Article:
Blogging Ghana, a non-profit association of bloggers and social media enthusiasts, has been using YouTube, Facebook, Twitter and other social media platforms to encourage Ghanaians to discuss issues surrounding the 2012 elections and to go out and vote.
The organisation’s Ghana Decides project has worked to get people to register, enabled them to follow and join discussions on questions relevant to the election and the country’s future, and gave them platforms to share their views with the public.
Ghana Decides is being funded by STAR-Ghana, a multi-donor program that has supported 44 organisations to enable them to ensure peaceful, transparent and fair elections, as well as a smooth transition in the aftermath.
Blogging Ghana has partnered with a number of organisations also receiving funding through STAR-Ghana, helping them disseminate information and educate the public through both Ghana Decides’ and their own social media platforms.
“The project has used its platform to extensively sensitise and educate a broader group of stakeholders on the use of social media for Ghana’s elections,” STAR-Ghana’s program manager, Amidu Ibrahim Tanko, has said, and “has given the youth a sense of ownership as they are able to share their own information instantly.”
Ghana Decides uses text and photo sharing platforms, and engages people offline, but most of the campaigns also rely on videos– those produced by the project and those produced by everyday people.
The videos have been viewed over 74,000 times on YouTube.
In an early campaign, Ghana Decides encouraged citizens to register on the new Biometric Voter Registration system and then to send in photos and videos of themselves waiting in line, registering and holding their new ID cards.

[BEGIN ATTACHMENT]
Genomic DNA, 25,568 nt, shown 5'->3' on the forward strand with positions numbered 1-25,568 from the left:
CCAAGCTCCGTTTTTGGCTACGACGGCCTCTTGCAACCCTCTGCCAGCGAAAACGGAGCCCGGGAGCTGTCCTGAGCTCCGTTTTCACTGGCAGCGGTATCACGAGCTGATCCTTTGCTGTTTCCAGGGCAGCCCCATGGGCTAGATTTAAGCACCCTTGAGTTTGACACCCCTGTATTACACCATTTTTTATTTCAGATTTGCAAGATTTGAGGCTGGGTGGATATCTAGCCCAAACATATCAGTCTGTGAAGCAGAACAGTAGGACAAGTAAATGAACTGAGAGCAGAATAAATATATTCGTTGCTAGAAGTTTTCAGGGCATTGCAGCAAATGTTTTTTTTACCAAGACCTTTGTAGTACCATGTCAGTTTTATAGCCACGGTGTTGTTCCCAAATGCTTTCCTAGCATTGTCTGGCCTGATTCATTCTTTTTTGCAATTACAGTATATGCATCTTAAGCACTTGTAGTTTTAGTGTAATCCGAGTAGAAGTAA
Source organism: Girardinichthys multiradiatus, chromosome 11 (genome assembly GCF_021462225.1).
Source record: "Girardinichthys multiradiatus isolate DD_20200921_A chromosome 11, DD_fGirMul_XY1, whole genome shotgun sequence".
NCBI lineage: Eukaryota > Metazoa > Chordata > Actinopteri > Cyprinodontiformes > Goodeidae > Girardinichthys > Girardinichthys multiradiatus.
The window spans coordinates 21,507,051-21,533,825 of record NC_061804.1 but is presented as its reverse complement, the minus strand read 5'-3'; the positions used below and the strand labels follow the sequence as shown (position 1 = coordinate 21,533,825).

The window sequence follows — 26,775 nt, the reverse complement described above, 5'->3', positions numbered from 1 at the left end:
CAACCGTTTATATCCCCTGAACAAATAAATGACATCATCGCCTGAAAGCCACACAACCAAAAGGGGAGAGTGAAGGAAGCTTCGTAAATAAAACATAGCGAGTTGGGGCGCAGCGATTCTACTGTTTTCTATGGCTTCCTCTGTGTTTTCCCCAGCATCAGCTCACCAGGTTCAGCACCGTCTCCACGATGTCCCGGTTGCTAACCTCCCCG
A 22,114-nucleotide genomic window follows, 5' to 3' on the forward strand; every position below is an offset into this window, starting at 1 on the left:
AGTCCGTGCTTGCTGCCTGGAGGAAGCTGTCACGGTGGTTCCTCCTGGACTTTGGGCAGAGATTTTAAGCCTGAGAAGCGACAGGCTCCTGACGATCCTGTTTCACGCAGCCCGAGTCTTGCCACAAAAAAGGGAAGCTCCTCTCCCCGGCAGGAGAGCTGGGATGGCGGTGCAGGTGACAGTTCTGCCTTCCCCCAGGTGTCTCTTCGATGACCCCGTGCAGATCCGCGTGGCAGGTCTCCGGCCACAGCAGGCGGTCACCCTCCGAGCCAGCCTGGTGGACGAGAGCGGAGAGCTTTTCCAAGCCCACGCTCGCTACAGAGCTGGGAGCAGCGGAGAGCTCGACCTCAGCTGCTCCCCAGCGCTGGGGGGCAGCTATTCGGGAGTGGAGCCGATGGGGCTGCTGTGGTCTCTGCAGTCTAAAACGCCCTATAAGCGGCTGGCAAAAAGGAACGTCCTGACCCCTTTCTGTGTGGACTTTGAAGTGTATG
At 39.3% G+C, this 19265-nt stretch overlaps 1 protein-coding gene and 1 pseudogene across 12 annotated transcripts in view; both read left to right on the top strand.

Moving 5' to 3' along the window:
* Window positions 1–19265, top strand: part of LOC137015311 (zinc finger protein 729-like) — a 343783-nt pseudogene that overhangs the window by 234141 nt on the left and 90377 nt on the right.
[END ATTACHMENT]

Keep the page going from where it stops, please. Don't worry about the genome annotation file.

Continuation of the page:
A later campaign urged peer-to-peer video sharing. People filmed themselves talking about the elections and then “tagged” three to five of their friends who would then make their own videos, “tag” more friends, and so on.
The project also produced videos of citizens talking about what it means to be Ghanaian, to help foster a sense of collective identity.
Politicians have spoken to the electorate through Ghana Decides’ platforms, as have local celebrities. Rocky Dawuni, a reggae star, has urged all those eligible to go out and vote, for instance.
And a video of a heated debate on the feasibility of immediately implementing free senior high school education is one of the most viewed on Ghana Decides’ YouTube Channel.
But the most popular video remains that of a food vendor who, full of emotion, talks about the loss of Ghana’s president, Atta Mills, last summer. In fact, seven out of the ten most popular videos are about the former president, a testament to the mark Prof Mills made on Ghana as he presided over the country’s continuing stability, but also a reminder of why peaceful elections this year are so crucial.
Photo: Four friends holding up their ID cards after registering to vote.
Photo by Ghana Decides.